I Survived COVID-19, But it Killed My Hunting Season
I was fishing for crappies last April, doing well with a small jig under a bobber. Another angler, who hadn’t caught a fish, walked over and asked what I was using. When I raised the jig, he held it in his hand for a closer look. After he left I squirted the jig with sanitizer.
Was I being paranoid? The coronavirus had recently debuted in our town in northwest Wyoming. I’m well into my golden years. I survived open heart surgery five years ago, and my cardiologist told me to be extra careful. I followed all the Covid guidelines, and my outdoor activities were severely curtailed.
Spring turkey season was the first big disappointment. I cancelled three hunts because governors outlawed nonresident hunting or asked nonresidents to stay away. I hunted turkeys in Wyoming with a buddy, and we drove our own pickups, as I did with my pals every time we went fishing.
General distrust was rampant, not only in the rural West, but in every state and at every level, from municipal to federal. All of us were at the mercy of our governors, who were either aggressive, passive, or somewhere in between regarding how we should live our lives. In one state boating with a gasoline engine was outlawed, but canoes and kayaks were okay. In another state, fishing of any sort from a bank, boat, or pier wasn’t allowed. Illinois closed many of its public lands. The governor of my home state of Wyoming cancelled short-term nonresident fishing licenses, primarily because too many Colorado anglers were coming to Wyoming. Alaska required visitors to have proof that they’d tested negative for Covid within 72 hours of arriving in the state. Canada closed its borders to Americans, and hunting abroad was severely restricted. Hunting and fishing plans were dashed or altered nationwide. Many rule changes made no sense.
As the year progressed, I continued taking extra precautions. When hunting season arrived, I hunted alone. I killed a doe antelope and sprained a ligament in my foot while dragging her up a rock pile. A partner’s help could have made a difference. I was done hunting for two weeks.
Then the dreaded moment came. I woke up one morning with a fever, a severe sore throat, and a deep, hoarse cough. I knew. When the results of the test came back, I had indeed tested positive, and my worst fears materialized. I was quarantined for two weeks, and was terrified of becoming sick enough to go to the hospital. It seemed the medical world had turned its back on Covid victims. It was surreal. Doctors said to simply stay home unless symptoms were severe, and disagreed with each other over treatments. The necessity of wearing a mask or not was profoundly contentious and political. The world had gone mad.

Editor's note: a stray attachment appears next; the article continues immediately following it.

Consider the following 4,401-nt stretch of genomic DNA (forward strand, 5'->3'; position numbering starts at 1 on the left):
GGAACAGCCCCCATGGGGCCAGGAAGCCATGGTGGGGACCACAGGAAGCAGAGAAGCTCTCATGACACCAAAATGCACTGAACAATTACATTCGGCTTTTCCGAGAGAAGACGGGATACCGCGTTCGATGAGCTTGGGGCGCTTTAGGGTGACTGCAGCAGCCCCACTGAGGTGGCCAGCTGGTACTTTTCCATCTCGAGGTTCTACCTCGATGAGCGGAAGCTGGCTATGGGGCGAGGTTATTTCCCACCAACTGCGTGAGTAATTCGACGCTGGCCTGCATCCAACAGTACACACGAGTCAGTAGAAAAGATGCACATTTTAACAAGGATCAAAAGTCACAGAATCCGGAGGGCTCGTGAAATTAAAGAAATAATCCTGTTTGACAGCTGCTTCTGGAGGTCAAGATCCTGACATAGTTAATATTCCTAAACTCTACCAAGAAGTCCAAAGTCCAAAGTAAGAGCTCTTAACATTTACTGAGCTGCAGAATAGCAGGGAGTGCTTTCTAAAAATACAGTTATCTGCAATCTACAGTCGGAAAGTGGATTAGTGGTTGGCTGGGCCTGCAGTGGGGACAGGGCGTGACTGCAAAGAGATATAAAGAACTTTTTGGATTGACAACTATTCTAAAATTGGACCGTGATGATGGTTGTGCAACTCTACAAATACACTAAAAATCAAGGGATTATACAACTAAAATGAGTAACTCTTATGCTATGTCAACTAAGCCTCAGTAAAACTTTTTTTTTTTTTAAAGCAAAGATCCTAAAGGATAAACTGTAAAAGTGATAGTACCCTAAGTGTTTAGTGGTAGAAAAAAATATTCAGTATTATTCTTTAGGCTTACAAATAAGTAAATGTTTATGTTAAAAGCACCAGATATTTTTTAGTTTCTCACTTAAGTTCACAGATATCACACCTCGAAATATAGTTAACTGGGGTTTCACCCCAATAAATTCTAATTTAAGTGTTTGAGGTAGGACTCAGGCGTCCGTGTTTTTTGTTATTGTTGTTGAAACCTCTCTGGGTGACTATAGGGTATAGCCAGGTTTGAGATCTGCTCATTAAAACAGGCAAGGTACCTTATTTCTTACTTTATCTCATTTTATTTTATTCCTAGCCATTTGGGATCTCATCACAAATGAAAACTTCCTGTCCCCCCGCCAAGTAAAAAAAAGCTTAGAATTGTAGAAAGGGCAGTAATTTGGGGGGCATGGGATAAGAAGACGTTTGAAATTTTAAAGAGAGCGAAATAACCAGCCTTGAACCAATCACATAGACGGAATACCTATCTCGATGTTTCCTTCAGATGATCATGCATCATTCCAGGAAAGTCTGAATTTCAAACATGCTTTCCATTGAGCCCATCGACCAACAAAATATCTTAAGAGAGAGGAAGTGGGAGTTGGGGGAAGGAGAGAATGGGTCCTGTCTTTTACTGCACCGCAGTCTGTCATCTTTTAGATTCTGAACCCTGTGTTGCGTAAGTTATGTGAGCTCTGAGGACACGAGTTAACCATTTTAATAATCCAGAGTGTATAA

In the meantime, deer and elk season had arrived, and I felt totally helpless. I had another antelope tag and several deer and elk tags. I’d be eating tag soup. I cancelled an annual elk hunt in Colorado with a group of friends, ending a 13-year run. Sitting the hunt out at home was depressing. My neighbor had worse problems. He’d drawn a bighorn sheep tag after applying for many years, but contracted the virus and was unable to hunt. He was devastated.
Another huge disappointment was missing out on family gatherings. My wife and I spent holidays, as well as my 80th birthday alone. The latter was especially painful, but at least we could celebrate with a Zoom meeting.
One afternoon I heard someone knocking on the front window. I turned to see four people holding large signs. I was dumbfounded. They were extended family, a couple from Michigan with their two young sons. Every year they hunted in the Rockies and we always met up for an annual visit. Jon was a combat-injured veteran, and I’d hunted with him and his wife Margaret in many states. The family had been hunting deer and antelope 200 miles from my home and drove over icy mountain roads to see me, knowing I had Covid and knowing we couldn’t have a regular visit. I stuck my head outside the door and waved and read their signs, which said, “we miss you, we love you, get well soon.” God, how I wanted to hug them all, but I couldn’t. Because I was sick and contagious, all I could do was exchange a few words as they stood outside the porch fence. They left a couple gifts on the porch rail, and then they were gone. I closed the door, and tears slid down my face.
But when I think about my problems and start to feel sorry for myself, I think about people who lost their lives, their loved ones, people who lost their businesses, their jobs, and were confined to their homes because of stay-at-home orders and travel restrictions. I think about the millions of people, like me, who tested positive and survived, but waited for the hammer to drop any moment with a sudden series of symptoms requiring serious medical treatment. Every one of us was touched by this virus in some way. Maybe feeling disappointed about the loss of my hunting season was being selfish in some way?
However, it’s well known that outdoor activities like hunting and fishing relieve stress and offer therapy when people are depressed. I’d say those activities are essential. When Americans balk at unreasonable bureaucratic orders, perhaps there would be more adherence to the sensible regulations if outdoor sports were encouraged. To me, and millions of others, a walk in the woods with a rifle slung over my shoulder or a fishing rod in my hand lifts the spirit and brings a smile to our faces. We need that. John Muir said it best: “And into the forest I go, to lose my mind and find my soul.”